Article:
Avelox (moxifloxacin) is a fluoroquinolone antibiotic drug that gained FDA approval in 1999 after being developed by Bayer AG. As one of the oldest approved fluoroquinolone drug brands, Avelox has been prescribed to thousands of patients for conditions that may not have necessitated such a powerful drug.

Moxifloxacin is actually marketed under several different product names including Avelon, Izilox, Actira, and Megaxin. Anyone who uses or has used any of the aforementioned drugs may be susceptible to the same dangers as those who were prescribed Avelox.

Are Avelox Side Effects Dangerous?

Like other drugs within the fluoroquinolone designation, the potency that allows Avelox to effectively destroy almost any bacteria based complication also leads it to wreaking havoc on the person using it.

While most of the health complications that may develop with Avelox use are short-term and do not cause major effects to an individuals long term well-being, there are some that may persist and cause major health problems.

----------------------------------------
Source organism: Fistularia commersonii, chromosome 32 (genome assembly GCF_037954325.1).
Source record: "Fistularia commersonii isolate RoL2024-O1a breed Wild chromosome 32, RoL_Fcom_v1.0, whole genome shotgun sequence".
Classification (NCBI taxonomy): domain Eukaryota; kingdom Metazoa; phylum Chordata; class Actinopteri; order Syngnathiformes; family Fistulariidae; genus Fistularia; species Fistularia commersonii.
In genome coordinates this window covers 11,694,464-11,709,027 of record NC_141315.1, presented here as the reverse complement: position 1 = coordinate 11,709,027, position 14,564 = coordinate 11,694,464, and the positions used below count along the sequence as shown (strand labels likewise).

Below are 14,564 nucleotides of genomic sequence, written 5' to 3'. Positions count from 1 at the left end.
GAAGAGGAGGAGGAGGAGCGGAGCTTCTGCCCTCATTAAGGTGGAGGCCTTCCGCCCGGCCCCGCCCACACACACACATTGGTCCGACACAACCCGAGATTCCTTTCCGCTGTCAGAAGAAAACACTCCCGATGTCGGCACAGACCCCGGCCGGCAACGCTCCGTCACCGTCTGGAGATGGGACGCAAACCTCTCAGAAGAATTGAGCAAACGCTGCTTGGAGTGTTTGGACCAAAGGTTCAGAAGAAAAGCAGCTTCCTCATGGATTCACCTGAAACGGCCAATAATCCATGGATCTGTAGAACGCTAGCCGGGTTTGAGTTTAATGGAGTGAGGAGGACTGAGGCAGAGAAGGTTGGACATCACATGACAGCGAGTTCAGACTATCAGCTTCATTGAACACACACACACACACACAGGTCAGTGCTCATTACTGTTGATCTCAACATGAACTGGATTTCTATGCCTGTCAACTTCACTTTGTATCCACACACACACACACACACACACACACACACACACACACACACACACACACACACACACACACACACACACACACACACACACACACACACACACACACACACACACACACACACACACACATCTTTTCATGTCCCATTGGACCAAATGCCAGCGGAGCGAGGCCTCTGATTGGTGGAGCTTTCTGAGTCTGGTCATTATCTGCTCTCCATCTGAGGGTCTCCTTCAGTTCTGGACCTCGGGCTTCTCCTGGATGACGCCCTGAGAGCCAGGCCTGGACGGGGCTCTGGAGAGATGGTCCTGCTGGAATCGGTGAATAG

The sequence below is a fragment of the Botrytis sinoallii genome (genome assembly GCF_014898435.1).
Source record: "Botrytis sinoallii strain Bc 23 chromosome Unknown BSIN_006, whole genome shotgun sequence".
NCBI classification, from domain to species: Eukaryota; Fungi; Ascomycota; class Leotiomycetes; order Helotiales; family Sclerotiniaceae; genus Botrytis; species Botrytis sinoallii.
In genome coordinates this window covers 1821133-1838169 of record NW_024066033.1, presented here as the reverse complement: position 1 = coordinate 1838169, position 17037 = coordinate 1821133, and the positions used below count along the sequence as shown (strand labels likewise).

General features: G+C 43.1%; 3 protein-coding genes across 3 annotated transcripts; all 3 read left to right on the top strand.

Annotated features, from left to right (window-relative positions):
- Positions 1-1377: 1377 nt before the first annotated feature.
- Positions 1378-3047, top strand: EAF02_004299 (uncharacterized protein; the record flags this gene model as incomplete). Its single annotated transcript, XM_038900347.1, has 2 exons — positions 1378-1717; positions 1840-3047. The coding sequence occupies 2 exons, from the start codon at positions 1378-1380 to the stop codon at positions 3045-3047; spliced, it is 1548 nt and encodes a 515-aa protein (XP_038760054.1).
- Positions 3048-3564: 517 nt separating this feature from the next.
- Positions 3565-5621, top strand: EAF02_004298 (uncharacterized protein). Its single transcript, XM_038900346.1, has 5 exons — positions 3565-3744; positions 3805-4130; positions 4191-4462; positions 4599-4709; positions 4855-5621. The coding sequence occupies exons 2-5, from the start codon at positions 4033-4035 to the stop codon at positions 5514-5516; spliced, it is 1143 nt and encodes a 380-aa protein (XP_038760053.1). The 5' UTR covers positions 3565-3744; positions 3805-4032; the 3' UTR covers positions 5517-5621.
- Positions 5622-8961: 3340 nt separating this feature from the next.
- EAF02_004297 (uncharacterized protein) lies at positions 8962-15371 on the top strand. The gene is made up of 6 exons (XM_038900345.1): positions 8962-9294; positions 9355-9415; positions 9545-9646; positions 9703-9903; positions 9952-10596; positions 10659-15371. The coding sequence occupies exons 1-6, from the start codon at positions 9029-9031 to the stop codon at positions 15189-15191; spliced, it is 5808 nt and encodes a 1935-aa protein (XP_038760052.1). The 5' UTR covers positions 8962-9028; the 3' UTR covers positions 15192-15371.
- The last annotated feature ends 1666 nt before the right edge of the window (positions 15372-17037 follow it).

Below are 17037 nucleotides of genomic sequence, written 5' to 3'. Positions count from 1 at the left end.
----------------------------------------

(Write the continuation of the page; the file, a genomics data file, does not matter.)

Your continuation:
Can Avelox Cause Nerve Damage?

One of the most prominent long term health complications associated with Avelox, and overall fluoroquinolone use, is the development of severe nerve damage. Not only can the nerve damage developed during an Avelox prescription limit an individual’s ability to live life as normal, but the condition may persist long after the drug is no longer used.

Avelox-related nerve damage is especially dangerous because of it’s fast acting developmental process, which can see a consumer go from healthy to devastated by nerve damage within a few weeks. Additionally, there are reports from consumers indicating that nerve damage may develop after very few doses of Avelox.

Reports and studies dating back to the early 2000’s have warned consumers of the immense danger to an individuals nerves that use of drugs like Avelox presents.